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Crossing Guard Loves Watching Kids Grow

November 21, 1994|HOPE HAMASHIGE

COSTA MESA — Most people don't consider the danger involved with being a crossing guard. Joanne Rash, a crossing guard at the TeWinkle Middle School, said she wanted such a job because she thought it would be fun.

Rash found out just how dangerous it could be two years ago when she was hit by a car. She wasn't badly hurt, just a few cuts and bruises, but now she is more careful than ever.

"It is especially hectic in the morning," she said. "Everyone is in a rush to get to work and they are not looking at me. They are just looking at each other to see who is going to go first."

But, Rash said, the benefits of the job outweigh the hazards. After six years helping kids safely cross at Gisler Avenue and California Street, she has become a fixture at the school and in the community.

She helps out the school security guards by keeping a watchful eye out for truant students from other schools who may try to sneak on campus.

Rash has also made it her responsibility to keep tabs on any unusual activity at the houses neighboring the school.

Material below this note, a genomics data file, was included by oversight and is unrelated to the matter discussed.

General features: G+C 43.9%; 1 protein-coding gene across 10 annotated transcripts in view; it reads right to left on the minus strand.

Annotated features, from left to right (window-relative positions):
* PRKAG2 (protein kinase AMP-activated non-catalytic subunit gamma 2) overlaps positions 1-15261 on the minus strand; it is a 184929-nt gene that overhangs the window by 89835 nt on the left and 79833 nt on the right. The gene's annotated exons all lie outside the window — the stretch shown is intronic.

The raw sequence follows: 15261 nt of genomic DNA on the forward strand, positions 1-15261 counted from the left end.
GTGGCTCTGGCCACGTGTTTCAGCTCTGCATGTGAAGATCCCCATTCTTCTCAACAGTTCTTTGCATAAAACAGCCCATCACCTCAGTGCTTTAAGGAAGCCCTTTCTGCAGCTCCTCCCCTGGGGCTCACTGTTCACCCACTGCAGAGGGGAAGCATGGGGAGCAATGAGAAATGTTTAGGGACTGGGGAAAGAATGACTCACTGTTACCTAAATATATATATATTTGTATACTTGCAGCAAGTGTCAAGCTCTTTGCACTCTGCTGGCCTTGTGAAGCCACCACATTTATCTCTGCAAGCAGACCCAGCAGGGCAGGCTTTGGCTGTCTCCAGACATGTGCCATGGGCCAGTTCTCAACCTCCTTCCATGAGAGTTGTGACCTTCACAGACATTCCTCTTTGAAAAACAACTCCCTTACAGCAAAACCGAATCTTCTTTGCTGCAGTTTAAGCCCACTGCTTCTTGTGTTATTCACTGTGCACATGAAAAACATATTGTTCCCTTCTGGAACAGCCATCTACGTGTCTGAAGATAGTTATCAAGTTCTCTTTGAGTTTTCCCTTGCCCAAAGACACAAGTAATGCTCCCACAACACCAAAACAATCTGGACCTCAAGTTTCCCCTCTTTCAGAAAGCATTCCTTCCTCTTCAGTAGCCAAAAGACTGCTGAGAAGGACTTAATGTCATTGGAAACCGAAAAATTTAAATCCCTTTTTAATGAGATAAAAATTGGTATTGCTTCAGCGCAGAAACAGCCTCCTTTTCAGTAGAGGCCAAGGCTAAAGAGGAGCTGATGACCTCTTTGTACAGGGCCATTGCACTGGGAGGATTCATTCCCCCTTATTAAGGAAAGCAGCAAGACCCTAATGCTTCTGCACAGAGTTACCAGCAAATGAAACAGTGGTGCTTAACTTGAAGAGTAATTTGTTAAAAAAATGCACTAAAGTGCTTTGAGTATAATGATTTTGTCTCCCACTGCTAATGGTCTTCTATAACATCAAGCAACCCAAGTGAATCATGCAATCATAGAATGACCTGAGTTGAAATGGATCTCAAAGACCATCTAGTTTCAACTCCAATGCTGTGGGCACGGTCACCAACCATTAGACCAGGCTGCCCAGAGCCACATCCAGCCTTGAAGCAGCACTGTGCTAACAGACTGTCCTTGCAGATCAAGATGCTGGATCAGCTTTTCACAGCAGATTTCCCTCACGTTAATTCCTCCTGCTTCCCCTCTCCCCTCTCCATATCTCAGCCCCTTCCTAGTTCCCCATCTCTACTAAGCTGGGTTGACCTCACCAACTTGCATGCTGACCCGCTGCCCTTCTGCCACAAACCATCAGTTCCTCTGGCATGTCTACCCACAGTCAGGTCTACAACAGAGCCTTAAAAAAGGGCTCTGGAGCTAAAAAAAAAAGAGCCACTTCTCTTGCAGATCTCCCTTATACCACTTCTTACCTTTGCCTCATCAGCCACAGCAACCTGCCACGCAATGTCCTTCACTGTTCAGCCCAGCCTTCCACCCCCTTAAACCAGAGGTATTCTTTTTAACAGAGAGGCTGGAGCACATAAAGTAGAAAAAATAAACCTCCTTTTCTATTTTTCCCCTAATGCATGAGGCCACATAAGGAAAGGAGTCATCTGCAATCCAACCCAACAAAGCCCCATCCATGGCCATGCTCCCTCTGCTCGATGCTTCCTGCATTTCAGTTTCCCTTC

"She is our watchdog," said Carolyn Yurada, who lives across the street from the junior high school. "She tells me if my dog has gotten out of the yard and if my kids have gotten home from school early."

Rash knows most of the children by name and they all greet her as they come and go. "I love the kids and I get to watch them grow up," she said. "That is the best part of this job."


* What's involved: A crossing guard helps students safely cross the streets when they are approaching and leaving school. They also assist school security personnel by alerting them to fights and truant students.

* Qualifications: Crossing guards should enjoy working with children. They go through a weeklong training program to learn about safety.

* Outlook: By 1998, the number of crossing guards in the county is projected to increase by 25% to 250.

* Salary range: $4.25 to $8.45 per hour.

* Pros: Most crossing guards enjoy working outdoors and getting to know the children and teachers at the school where they work.

* Cons: Being a crossing guard can be dangerous. Drivers sometimes do not see them, particularly in foul weather.

* Advancement: Some crossing guards will become supervisors, who help hire and train other crossing guards.

* Quote: "I love the kids and I get to watch them grow up. Now I see kids who used to go to school here drive by in cars."

--Joanne Rash, crossing guard Researched by HOPE HAMASHIGE / For The Times

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